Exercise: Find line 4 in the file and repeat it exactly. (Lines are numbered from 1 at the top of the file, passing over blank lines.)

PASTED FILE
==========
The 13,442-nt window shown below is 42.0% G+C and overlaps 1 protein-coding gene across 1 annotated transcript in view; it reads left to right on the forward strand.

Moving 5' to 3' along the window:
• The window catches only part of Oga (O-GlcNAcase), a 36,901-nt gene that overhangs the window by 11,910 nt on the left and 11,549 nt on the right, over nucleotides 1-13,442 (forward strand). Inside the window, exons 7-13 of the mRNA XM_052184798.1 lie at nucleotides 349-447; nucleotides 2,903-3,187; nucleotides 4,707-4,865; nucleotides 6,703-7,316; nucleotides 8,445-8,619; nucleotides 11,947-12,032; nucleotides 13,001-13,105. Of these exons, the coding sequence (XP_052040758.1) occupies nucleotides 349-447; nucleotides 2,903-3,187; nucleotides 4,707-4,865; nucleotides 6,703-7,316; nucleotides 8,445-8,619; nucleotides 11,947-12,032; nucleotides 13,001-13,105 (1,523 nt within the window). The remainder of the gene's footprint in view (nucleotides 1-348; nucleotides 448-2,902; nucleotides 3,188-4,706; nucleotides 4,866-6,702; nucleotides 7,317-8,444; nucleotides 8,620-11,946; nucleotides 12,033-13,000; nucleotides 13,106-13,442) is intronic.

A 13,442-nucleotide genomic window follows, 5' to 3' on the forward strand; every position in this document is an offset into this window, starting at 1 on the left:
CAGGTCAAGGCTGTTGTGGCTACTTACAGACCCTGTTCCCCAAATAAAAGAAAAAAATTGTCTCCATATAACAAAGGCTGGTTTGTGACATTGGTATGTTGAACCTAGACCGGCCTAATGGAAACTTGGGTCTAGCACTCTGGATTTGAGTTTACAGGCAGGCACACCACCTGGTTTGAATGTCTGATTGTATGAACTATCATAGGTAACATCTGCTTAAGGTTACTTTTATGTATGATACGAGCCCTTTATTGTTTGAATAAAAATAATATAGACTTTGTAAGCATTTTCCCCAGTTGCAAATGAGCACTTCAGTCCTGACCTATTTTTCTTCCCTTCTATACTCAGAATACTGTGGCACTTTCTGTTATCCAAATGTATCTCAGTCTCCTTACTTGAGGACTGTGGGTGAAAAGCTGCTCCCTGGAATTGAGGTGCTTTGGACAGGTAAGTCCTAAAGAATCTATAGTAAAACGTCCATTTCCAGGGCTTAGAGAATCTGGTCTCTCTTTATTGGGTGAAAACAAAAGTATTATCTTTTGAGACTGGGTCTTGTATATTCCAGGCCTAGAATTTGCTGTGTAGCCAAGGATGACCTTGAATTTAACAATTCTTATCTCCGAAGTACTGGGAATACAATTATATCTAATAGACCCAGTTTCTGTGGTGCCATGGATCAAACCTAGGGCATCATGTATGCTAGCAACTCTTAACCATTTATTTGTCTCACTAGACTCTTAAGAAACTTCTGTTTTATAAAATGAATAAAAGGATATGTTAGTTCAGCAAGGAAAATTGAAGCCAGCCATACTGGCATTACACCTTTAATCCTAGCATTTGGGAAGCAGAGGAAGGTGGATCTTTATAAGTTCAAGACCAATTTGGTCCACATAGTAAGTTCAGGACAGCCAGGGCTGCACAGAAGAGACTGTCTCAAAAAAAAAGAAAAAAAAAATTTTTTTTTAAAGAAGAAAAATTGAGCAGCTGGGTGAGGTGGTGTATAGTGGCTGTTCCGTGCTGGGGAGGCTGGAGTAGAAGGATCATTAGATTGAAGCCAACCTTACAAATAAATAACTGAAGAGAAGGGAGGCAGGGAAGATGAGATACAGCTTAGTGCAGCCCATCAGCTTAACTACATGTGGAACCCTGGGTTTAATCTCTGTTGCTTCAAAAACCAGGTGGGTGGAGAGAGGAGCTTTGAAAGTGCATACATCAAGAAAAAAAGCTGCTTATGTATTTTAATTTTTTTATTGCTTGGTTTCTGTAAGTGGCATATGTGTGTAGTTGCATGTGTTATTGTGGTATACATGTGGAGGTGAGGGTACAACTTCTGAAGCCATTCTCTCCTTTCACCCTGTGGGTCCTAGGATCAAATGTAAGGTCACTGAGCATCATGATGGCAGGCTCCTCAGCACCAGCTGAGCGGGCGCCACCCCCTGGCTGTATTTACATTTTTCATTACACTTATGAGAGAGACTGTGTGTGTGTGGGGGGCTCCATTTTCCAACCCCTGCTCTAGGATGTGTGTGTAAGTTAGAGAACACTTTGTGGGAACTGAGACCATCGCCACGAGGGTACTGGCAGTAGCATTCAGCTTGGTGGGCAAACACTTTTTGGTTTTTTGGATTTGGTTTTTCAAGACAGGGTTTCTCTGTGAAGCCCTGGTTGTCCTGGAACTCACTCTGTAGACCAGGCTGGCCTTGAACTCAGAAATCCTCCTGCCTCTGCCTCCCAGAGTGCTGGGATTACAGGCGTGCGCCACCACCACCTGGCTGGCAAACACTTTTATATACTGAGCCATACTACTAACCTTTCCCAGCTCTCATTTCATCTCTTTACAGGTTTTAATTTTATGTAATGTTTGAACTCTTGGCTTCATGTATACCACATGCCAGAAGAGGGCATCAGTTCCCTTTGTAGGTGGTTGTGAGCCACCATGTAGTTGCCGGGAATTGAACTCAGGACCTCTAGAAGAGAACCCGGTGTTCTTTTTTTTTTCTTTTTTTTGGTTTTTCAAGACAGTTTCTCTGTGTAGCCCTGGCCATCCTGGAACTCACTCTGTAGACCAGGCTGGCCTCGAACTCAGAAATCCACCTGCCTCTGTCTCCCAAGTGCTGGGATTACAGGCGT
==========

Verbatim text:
A 13,442-nucleotide genomic window follows, 5' to 3' on the forward strand; every position in this document is an offset into this window, starting at 1 on the left: